What’s one of your favorite end-of-the-year activities to do with your class?

I love to give each student an award. (There is a great list on squareheadteachers.com.) This is the last thing we do before they leave on the last day. We put the chairs in a big circle and then I pass them out, telling a little about what the student did to earn the award. We let each person determine which cheer they want us to give them for their award. It’s a super positive way to end the year.

 What’s one thing you do to encourage good behavior in your class?

Tired of tattling, I made a “Caught InThe Act Doing Something Good” spiral notebook. When kids notice someone doing something good, they write it in the notebook. I read it once a week, kids loved it!

Tell us about one thing you wish you’d known when you first started teaching.

I will never be “caught up” or “finished” with the things I want to do for my class. So, don’t stress, do what you can, then go home and have an enjoyable life outside of teaching.

 What gets you through a hard day?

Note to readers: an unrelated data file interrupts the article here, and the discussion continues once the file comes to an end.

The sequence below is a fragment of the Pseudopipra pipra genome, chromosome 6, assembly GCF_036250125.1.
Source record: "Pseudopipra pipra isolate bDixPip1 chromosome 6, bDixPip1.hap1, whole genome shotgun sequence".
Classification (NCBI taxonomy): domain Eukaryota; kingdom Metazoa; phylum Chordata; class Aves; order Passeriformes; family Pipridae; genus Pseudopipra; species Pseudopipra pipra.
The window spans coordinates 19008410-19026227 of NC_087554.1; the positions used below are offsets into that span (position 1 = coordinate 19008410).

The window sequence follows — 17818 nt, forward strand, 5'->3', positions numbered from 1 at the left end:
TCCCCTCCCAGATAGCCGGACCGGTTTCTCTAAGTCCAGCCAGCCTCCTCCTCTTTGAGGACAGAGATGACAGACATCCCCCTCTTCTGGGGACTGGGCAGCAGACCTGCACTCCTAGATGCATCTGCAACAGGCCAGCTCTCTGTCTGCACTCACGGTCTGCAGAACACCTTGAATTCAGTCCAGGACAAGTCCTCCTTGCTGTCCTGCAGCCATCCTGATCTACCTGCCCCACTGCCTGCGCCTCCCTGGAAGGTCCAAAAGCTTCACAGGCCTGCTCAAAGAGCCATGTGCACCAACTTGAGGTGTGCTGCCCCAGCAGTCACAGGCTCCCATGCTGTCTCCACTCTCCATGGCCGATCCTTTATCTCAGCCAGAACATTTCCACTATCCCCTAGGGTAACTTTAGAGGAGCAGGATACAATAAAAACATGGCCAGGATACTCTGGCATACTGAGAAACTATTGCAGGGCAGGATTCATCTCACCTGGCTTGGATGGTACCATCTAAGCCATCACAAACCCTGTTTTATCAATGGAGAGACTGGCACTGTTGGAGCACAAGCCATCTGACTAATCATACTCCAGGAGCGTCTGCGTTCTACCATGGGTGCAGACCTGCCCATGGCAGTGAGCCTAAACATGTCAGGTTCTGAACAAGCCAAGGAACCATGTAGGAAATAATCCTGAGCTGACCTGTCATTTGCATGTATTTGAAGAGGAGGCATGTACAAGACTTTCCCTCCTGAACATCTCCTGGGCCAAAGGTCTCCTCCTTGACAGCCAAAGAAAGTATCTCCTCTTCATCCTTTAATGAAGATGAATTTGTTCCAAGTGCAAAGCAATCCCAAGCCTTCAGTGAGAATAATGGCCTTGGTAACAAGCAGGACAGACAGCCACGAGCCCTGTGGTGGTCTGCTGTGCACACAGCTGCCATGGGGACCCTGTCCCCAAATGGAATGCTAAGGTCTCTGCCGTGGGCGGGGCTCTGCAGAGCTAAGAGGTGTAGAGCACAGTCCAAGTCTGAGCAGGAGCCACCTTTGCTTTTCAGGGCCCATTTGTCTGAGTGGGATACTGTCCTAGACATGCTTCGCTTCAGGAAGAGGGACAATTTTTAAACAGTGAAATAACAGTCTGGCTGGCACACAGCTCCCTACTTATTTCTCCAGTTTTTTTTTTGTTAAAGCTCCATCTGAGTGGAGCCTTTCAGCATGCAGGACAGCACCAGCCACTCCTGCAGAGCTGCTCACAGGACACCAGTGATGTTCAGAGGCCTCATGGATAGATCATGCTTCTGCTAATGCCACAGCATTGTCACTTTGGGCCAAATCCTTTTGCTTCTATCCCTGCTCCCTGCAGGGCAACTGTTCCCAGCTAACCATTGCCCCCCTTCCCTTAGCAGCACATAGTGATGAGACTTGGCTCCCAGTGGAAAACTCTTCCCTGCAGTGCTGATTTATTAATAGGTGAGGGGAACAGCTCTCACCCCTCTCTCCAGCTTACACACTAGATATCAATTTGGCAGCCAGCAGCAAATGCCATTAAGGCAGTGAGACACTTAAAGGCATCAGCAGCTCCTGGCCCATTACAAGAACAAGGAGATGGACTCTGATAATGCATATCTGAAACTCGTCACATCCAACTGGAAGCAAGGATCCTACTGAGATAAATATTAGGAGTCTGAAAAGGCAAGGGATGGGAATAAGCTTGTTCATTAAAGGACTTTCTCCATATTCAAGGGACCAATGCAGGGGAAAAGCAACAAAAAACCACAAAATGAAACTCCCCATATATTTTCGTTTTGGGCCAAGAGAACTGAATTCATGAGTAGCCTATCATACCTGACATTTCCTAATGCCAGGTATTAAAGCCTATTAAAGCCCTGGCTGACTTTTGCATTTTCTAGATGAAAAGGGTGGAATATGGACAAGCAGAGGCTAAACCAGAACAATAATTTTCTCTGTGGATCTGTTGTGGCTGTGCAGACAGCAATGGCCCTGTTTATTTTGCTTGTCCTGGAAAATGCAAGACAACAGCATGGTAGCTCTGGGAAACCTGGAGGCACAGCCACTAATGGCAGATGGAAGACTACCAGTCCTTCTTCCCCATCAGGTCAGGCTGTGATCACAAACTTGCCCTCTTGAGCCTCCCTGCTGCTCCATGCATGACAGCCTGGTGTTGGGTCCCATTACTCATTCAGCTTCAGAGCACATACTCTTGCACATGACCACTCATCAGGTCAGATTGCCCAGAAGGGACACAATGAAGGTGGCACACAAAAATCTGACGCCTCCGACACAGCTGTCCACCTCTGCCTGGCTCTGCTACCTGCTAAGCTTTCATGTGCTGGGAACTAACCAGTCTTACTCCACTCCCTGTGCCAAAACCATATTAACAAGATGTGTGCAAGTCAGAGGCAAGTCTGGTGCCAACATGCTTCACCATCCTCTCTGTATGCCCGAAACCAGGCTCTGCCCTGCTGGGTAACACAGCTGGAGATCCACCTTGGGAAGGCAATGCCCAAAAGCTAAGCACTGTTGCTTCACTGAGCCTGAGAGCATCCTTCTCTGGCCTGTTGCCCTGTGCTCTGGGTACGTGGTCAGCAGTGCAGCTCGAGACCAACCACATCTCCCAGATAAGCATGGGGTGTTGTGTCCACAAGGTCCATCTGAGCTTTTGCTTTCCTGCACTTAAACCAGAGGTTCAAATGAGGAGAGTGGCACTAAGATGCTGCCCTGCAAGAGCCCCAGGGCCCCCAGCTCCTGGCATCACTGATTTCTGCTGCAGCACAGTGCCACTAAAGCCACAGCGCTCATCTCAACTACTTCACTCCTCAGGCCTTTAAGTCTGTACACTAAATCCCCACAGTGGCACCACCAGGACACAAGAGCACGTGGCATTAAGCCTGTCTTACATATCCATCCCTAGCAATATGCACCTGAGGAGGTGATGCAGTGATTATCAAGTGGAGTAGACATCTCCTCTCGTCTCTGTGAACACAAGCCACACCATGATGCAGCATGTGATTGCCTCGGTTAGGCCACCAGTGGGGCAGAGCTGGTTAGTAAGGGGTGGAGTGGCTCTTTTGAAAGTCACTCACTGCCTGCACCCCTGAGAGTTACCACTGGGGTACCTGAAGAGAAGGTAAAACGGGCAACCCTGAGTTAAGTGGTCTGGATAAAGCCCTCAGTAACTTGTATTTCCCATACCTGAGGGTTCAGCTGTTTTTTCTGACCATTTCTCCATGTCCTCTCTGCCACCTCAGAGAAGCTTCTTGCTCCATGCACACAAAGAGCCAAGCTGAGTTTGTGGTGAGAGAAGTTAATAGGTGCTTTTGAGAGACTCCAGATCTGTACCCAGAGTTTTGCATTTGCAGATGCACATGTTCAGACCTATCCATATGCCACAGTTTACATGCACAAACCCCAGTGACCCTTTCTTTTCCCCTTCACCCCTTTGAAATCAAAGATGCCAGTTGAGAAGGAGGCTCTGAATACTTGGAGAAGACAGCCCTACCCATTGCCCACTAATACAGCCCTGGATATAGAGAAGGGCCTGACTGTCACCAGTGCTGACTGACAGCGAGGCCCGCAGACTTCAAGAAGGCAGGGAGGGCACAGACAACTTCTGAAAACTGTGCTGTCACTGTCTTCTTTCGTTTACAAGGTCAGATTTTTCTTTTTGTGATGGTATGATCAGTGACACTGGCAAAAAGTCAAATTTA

On hard days, I like to remember the small things that I am making a difference on with individual kids – especially the tough ones.

End of the Year Awards (#Awards for Upper Grades)

It’s that time of the year… time for end-of-the-year classroom awards! This time, I’ve chosen a social media theme . I call these “Hashtag Awards” (Follow me on Twitter!). There are 45 ready-to-go awards and a blank one for you to get creative with! They’d be perfect for upper graders, who think they’re too cool for the rest of the fun, cheesy elementary school stuff. (Also check out my other collection of end-of-the-year awards!) Here are a few awards from the collection:

Hashtag Award 1 Hashtag Award 2

Click here to download the 46 page collection: End of Year Awards – Hashtag Collection

Like what you see? Poke around some more! Support my blog by checking out my other posts and the advertisers who sponsor me. 🙂

 

Thank You Certificates

Thank You STICKER 1 Thank You STICKER 2